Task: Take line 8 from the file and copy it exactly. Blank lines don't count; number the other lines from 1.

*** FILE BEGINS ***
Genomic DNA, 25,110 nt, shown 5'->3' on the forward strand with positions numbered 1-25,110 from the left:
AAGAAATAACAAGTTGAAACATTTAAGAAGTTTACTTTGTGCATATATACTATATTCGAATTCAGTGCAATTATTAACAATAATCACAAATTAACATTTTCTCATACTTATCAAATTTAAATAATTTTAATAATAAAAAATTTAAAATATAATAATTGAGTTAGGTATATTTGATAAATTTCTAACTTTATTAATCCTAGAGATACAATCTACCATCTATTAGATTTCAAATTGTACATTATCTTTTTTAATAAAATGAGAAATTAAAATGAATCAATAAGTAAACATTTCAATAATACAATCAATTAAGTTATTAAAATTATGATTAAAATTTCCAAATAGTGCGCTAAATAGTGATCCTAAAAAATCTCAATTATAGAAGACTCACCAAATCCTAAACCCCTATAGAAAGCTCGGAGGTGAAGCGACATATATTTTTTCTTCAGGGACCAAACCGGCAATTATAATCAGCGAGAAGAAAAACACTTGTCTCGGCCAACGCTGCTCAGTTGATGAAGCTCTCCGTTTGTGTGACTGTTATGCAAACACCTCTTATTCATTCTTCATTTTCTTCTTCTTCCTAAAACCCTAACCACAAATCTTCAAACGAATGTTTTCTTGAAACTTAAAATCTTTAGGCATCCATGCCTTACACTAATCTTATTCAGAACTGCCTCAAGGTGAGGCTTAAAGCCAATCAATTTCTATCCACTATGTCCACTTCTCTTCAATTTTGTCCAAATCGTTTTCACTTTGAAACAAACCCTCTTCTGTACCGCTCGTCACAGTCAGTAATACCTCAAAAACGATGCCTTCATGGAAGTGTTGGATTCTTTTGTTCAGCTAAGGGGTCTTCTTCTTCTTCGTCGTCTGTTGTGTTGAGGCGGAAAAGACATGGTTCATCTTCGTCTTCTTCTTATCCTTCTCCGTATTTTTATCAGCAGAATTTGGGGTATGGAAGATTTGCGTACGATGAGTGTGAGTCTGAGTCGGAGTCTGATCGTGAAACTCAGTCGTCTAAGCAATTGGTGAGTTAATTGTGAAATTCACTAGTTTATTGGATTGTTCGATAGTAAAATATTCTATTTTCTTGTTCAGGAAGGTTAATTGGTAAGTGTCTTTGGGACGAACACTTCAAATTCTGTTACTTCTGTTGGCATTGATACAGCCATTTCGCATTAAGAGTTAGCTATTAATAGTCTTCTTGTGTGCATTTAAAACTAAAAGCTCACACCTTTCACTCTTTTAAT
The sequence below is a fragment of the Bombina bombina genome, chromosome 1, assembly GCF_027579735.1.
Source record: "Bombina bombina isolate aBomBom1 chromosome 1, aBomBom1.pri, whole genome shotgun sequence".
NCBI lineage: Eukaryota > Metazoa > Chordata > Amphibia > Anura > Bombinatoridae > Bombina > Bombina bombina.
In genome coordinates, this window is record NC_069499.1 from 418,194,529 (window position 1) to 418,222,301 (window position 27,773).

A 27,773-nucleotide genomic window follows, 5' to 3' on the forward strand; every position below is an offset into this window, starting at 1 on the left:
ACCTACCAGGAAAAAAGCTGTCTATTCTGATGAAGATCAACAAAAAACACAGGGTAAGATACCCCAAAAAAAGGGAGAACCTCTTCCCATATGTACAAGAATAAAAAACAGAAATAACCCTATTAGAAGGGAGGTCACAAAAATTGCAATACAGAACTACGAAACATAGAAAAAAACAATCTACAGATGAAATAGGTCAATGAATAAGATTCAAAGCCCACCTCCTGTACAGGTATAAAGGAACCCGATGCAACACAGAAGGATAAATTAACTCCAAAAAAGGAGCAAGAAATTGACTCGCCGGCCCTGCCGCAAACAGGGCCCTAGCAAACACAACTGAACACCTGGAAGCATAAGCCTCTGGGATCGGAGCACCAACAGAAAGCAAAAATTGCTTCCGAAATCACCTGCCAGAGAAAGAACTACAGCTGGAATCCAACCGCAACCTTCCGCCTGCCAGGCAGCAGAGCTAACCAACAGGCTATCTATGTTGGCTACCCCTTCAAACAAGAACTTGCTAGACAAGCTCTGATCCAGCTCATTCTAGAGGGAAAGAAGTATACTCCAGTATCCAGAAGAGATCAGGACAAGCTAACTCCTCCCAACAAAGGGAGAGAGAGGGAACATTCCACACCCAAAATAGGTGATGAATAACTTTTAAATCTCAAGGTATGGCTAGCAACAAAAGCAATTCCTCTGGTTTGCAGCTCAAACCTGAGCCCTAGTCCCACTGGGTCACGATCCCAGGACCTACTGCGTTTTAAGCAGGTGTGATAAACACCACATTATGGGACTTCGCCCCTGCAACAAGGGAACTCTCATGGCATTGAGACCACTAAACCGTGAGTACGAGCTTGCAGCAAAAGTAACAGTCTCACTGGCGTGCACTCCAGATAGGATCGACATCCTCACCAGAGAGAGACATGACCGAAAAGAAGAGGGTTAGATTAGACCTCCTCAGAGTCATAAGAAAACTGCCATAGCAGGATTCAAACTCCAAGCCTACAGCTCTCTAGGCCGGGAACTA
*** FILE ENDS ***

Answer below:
ACCTACCAGGAAAAAAGCTGTCTATTCTGATGAAGATCAACAAAAAACACAGGGTAAGATACCCCAAAAAAAGGGAGAACCTCTTCCCATATGTACAAGAATAAAAAACAGAAATAACCCTATTAGAAGGGAGGTCACAAAAATTGCAATACAGAACTACGAAACATAGAAAAAAACAATCTACAGATGAAATAGGTCAATGAATAAGATTCAAAGCCCACCTCCTGTACAGGTATAAAGGAACCCGATGCAACACAGAAGGATAAATTAACTCCAAAAAAGGAGCAAGAAATTGACTCGCCGGCCCTGCCGCAAACAGGGCCCTAGCAAACACAACTGAACACCTGGAAGCATAAGCCTCTGGGATCGGAGCACCAACAGAAAGCAAAAATTGCTTCCGAAATCACCTGCCAGAGAAAGAACTACAGCTGGAATCCAACCGCAACCTTCCGCCTGCCAGGCAGCAGAGCTAACCAACAGGCTATCTATGTTGGCTACCCCTTCAAACAAGAACTTGCTAGACAAGCTCTGATCCAGCTCATTCTAGAGGGAAAGAAGTATACTCCAGTATCCAGAAGAGATCAGGACAAGCTAACTCCTCCCAACAAAGGGAGAGAGAGGGAACATTCCACACCCAAAATAGGTGATGAATAACTTTTAAATCTCAAGGTATGGCTAGCAACAAAAGCAATTCCTCTGGTTTGCAGCTCAAACCTGAGCCCTAGTCCCACTGGGTCACGATCCCAGGACCTACTGCGTTTTAAGCAGGTGTGATAAACACCACATTATGGGACTTCGCCCCTGCAACAAGGGAACTCTCATGGCATTGAGACCACTAAACCGTGAGTACGAGCTTGCAGCAAAAGTAACAGTCTCACTGGCGTGCACTCCAGATAGGATCGACATCCTCACCAGAGAGAGACATGACCGAAAAGAAGAGGGTTAGATTAGACCTCCTCAGAGTCATAAGAAAACTGCCATAGCAGGATTCAAACTCCAAGCCTACAGCTCTCTAGGCCGGGAACTA